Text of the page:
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. Last Updated: 07/27/2016

Kremlin MBA Program Gets 5-Year Extension

Oleg Korolyov / Vedomosti

Deputy Prime Minister Viktor Khristenko

A pioneering program created by presidential decree in 1997 to foster a new breed of business leaders was given a new lease on life on Tuesday.

"We are so impressed by the results that we've decided to extend the program until 2007," Deputy Prime Minister Viktor Khristenko told some of the 26,000 past and present participants of the program who gathered in Moscow to commemorate its fifth anniversary.

Created in 1997 by then-President Boris Yeltsin, the Presidential Manager and Executive Training Program has given thousands of young people from all over the country the opportunity to study modern business management techniques both at home and abroad.

Ilnur Taktabayev was one of the first applicants. Back in 1997 he was living in Omsk, had just turned 25 and had been working in a small real estate company for two years when he heard about the scholarship opportunity and decided to apply.

Now Taktabayev has a master's degree in business administration from the University of South Carolina and is a senior manager at a successful company in Moscow.


RSPP head Arkady Volsky

The program, financially supported by a combination of federal and regional budgets, big business and grants from 12 countries, is administered by some 2,000 employees in offices in 80 regions. A quota system ensures that people from all over the country are included -- with the government reserving 10 percent of the scholarships for its own employees.

Although wildly popular -- more than 14,000 applications have been received so far this year -- the $10 million annual contribution from the Russian side pales in comparison to the funding received from abroad. Germany, for example, has contributed more than $31 million over the last five years, while Britain has pitched in $10 million and the European Union $6 million. Even so, it is not enough to fund a Western-style education program, participants say.

To qualify, applicants must be under 40, have at least one year of managerial experience and pass four exams, including one in a foreign language. The program is divided into two parts -- theoretical business education at home and practical training abroad. Winners receive grants to study masters-level business courses for two years -- one at a participating Russian university and one either at a participating university abroad or as an intern in a foreign firm.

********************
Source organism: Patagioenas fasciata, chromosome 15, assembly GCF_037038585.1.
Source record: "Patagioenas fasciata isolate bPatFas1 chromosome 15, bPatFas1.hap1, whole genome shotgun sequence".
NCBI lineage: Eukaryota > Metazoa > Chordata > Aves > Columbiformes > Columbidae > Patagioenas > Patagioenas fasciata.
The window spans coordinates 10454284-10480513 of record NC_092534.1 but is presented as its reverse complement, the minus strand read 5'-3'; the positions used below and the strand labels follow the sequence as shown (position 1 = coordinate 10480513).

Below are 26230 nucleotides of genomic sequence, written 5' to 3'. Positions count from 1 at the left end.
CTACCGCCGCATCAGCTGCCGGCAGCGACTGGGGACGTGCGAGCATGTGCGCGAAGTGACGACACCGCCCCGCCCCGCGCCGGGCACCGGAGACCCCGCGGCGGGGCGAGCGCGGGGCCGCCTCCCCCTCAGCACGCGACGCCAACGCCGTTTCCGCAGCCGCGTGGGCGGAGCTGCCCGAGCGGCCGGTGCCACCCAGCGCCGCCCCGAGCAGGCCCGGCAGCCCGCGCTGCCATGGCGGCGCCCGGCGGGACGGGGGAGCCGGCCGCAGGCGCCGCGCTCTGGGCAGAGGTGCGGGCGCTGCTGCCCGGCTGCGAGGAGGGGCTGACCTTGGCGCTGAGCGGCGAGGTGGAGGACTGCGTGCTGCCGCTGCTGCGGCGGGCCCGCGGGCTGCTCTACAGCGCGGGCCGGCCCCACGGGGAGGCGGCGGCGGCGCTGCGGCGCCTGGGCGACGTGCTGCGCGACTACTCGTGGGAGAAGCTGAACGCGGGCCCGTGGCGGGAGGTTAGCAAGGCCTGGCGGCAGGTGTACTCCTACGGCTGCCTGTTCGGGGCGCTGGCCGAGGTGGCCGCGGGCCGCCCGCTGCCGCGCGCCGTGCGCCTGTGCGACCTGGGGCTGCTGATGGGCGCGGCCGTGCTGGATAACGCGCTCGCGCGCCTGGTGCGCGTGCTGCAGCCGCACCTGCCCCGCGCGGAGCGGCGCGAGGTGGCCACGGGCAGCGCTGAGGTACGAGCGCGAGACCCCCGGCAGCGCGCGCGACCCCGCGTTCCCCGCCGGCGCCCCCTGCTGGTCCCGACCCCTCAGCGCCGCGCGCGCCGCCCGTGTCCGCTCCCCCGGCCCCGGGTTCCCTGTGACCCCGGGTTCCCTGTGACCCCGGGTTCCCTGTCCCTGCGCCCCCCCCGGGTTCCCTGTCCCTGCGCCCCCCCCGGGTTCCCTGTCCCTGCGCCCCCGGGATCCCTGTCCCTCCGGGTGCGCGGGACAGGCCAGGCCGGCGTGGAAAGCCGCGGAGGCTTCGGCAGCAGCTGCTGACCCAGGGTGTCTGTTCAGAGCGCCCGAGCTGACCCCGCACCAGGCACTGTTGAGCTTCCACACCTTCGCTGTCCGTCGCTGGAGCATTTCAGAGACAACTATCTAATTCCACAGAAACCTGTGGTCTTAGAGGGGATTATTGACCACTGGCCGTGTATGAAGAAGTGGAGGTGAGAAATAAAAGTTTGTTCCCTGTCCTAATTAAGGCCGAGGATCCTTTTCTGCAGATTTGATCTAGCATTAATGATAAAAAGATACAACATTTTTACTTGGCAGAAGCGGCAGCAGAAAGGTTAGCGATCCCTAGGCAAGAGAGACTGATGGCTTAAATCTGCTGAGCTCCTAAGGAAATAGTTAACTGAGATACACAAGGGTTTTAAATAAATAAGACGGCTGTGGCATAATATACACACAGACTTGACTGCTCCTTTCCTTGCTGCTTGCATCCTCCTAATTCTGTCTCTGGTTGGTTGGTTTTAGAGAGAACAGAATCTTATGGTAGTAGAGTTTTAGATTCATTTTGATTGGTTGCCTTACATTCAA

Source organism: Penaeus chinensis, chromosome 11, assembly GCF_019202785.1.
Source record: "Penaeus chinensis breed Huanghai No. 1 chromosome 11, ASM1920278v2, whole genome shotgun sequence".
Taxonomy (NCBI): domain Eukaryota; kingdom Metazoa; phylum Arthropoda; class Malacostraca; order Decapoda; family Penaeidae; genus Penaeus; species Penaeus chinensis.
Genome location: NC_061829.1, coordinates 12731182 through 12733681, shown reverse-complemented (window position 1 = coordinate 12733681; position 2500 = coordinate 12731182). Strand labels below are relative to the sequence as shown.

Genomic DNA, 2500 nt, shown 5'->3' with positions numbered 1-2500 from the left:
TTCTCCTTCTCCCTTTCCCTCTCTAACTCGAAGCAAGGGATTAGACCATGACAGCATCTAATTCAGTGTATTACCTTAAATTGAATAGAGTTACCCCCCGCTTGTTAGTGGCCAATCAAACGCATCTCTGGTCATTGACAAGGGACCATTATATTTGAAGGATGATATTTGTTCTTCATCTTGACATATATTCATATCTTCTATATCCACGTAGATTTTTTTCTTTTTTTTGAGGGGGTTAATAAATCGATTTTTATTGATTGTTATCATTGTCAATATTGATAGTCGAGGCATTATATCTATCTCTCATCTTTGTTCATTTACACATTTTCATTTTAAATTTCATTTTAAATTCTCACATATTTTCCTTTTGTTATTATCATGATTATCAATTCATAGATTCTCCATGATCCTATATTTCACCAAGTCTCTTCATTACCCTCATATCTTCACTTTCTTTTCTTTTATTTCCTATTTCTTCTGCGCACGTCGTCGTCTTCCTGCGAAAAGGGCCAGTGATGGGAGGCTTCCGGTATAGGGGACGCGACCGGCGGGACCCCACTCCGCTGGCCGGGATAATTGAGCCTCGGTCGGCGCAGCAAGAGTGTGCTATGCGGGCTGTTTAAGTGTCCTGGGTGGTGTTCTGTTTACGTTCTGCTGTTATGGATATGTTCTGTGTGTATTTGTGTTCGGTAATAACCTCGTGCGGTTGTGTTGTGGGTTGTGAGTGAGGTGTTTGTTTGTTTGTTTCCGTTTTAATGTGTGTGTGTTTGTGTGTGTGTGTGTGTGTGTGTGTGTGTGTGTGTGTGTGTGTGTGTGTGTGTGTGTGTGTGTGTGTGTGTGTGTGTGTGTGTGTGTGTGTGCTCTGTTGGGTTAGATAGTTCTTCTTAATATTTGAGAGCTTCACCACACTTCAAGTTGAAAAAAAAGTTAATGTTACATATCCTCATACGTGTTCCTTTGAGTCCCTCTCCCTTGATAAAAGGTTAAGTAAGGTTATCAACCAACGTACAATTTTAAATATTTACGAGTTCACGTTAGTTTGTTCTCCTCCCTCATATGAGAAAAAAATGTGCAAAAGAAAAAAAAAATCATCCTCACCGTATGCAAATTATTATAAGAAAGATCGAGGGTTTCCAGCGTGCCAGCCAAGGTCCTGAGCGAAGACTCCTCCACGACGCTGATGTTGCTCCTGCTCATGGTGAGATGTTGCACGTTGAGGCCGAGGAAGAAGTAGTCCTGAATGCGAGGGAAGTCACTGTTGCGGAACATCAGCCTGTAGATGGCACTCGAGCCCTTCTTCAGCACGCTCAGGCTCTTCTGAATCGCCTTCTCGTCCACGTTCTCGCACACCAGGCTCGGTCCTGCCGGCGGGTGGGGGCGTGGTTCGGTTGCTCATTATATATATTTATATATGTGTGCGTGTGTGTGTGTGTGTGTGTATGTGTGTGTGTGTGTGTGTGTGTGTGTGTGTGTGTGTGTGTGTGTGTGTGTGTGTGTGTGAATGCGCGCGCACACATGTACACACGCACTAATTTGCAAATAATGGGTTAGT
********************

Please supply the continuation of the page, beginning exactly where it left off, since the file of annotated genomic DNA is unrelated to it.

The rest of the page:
Oksana Grishina, 28, is the general director of Greenurbonet, a public relations company in St. Petersburg. Although she runs a company, Grishina said she applied for the program last year because she has an arts degree and lacks managerial training.

She was accepted and is now juggling her professional duties while studying in her first year at St. Petersburg State University. For the second year of the program, Grishina said she wants to study in Britain.

When finished, Grishina could join the hundreds of graduates of the program who are filling the ranks at some of the biggest companies in the county -- there are 75 at Severstal, for example, 60 at United Heavy Machineries, 59 at AvtoVAZ, 56 at Unified Energy Systems and 20 at Russian Aluminum.

Despite the program's success, however, it cannot meet a fraction of the nation's need, according to Arkady Volsky, the head of the nation's most powerful lobby group, RSPP, which unites many of the companies who have benefited the most from the initiative.

A lack of skilled managers remains one of the biggest problems facing Russian companies, Volsky said.

"We have a lot of entrepreneurs, but we don't have enough qualified senior managers -- we need at least a million and a half more," he said. "The results of the program is almost nothing compared to this amount, but it is a good starting point, because these people will become our base."